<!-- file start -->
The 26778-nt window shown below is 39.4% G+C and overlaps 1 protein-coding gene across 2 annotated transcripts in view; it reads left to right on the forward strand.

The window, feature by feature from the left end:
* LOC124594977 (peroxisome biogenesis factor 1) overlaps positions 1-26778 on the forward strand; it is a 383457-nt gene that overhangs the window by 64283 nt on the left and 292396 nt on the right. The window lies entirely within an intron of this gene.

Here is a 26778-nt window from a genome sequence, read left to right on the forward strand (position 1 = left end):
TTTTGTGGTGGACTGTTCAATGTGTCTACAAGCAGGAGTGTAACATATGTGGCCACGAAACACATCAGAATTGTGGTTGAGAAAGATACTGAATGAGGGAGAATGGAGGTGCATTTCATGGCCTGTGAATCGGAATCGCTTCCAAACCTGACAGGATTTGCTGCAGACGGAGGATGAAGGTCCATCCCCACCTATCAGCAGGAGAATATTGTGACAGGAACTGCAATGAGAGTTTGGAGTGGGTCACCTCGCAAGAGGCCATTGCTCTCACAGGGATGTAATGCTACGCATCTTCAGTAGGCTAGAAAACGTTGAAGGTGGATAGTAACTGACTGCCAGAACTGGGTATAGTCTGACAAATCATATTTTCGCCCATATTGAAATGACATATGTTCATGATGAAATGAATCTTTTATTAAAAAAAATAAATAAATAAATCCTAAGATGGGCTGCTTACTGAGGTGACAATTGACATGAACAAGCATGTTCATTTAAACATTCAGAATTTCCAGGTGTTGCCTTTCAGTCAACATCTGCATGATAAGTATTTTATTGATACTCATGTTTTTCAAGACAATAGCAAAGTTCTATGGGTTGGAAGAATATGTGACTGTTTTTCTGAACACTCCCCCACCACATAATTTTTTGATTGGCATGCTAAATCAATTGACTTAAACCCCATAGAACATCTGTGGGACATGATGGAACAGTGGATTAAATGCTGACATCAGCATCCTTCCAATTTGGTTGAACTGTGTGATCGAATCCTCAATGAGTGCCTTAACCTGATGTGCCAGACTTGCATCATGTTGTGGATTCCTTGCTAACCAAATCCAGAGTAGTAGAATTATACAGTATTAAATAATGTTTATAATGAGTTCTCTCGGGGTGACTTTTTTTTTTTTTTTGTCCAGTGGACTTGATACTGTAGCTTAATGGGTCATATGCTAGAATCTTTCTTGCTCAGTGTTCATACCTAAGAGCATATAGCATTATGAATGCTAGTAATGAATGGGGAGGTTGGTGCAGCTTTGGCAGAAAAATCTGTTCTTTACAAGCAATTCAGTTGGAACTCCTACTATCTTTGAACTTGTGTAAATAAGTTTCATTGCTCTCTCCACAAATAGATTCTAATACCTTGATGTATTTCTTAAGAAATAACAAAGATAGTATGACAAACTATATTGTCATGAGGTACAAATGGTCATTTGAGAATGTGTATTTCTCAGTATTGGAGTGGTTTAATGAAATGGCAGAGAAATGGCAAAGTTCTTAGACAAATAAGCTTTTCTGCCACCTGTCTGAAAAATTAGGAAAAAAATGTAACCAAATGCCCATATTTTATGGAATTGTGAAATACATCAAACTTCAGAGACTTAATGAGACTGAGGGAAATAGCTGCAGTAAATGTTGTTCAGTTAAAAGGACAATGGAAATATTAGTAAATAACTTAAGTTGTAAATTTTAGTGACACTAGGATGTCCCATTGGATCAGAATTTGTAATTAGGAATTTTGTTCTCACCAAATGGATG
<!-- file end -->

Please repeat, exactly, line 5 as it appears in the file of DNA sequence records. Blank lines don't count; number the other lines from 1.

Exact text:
TTTTGTGGTGGACTGTTCAATGTGTCTACAAGCAGGAGTGTAACATATGTGGCCACGAAACACATCAGAATTGTGGTTGAGAAAGATACTGAATGAGGGAGAATGGAGGTGCATTTCATGGCCTGTGAATCGGAATCGCTTCCAAACCTGACAGGATTTGCTGCAGACGGAGGATGAAGGTCCATCCCCACCTATCAGCAGGAGAATATTGTGACAGGAACTGCAATGAGAGTTTGGAGTGGGTCACCTCGCAAGAGGCCATTGCTCTCACAGGGATGTAATGCTACGCATCTTCAGTAGGCTAGAAAACGTTGAAGGTGGATAGTAACTGACTGCCAGAACTGGGTATAGTCTGACAAATCATATTTTCGCCCATATTGAAATGACATATGTTCATGATGAAATGAATCTTTTATTAAAAAAAATAAATAAATAAATCCTAAGATGGGCTGCTTACTGAGGTGACAATTGACATGAACAAGCATGTTCATTTAAACATTCAGAATTTCCAGGTGTTGCCTTTCAGTCAACATCTGCATGATAAGTATTTTATTGATACTCATGTTTTTCAAGACAATAGCAAAGTTCTATGGGTTGGAAGAATATGTGACTGTTTTTCTGAACACTCCCCCACCACATAATTTTTTGATTGGCATGCTAAATCAATTGACTTAAACCCCATAGAACATCTGTGGGACATGATGGAACAGTGGATTAAATGCTGACATCAGCATCCTTCCAATTTGGTTGAACTGTGTGATCGAATCCTCAATGAGTGCCTTAACCTGATGTGCCAGACTTGCATCATGTTGTGGATTCCTTGCTAACCAAATCCAGAGTAGTAGAATTATACAGTATTAAATAATGTTTATAATGAGTTCTCTCGGGGTGACTTTTTTTTTTTTTTTGTCCAGTGGACTTGATACTGTAGCTTAATGGGTCATATGCTAGAATCTTTCTTGCTCAGTGTTCATACCTAAGAGCATATAGCATTATGAATGCTAGTAATGAATGGGGAGGTTGGTGCAGCTTTGGCAGAAAAATCTGTTCTTTACAAGCAATTCAGTTGGAACTCCTACTATCTTTGAACTTGTGTAAATAAGTTTCATTGCTCTCTCCACAAATAGATTCTAATACCTTGATGTATTTCTTAAGAAATAACAAAGATAGTATGACAAACTATATTGTCATGAGGTACAAATGGTCATTTGAGAATGTGTATTTCTCAGTATTGGAGTGGTTTAATGAAATGGCAGAGAAATGGCAAAGTTCTTAGACAAATAAGCTTTTCTGCCACCTGTCTGAAAAATTAGGAAAAAAATGTAACCAAATGCCCATATTTTATGGAATTGTGAAATACATCAAACTTCAGAGACTTAATGAGACTGAGGGAAATAGCTGCAGTAAATGTTGTTCAGTTAAAAGGACAATGGAAATATTAGTAAATAACTTAAGTTGTAAATTTTAGTGACACTAGGATGTCCCATTGGATCAGAATTTGTAATTAGGAATTTTGTTCTCACCAAATGGATG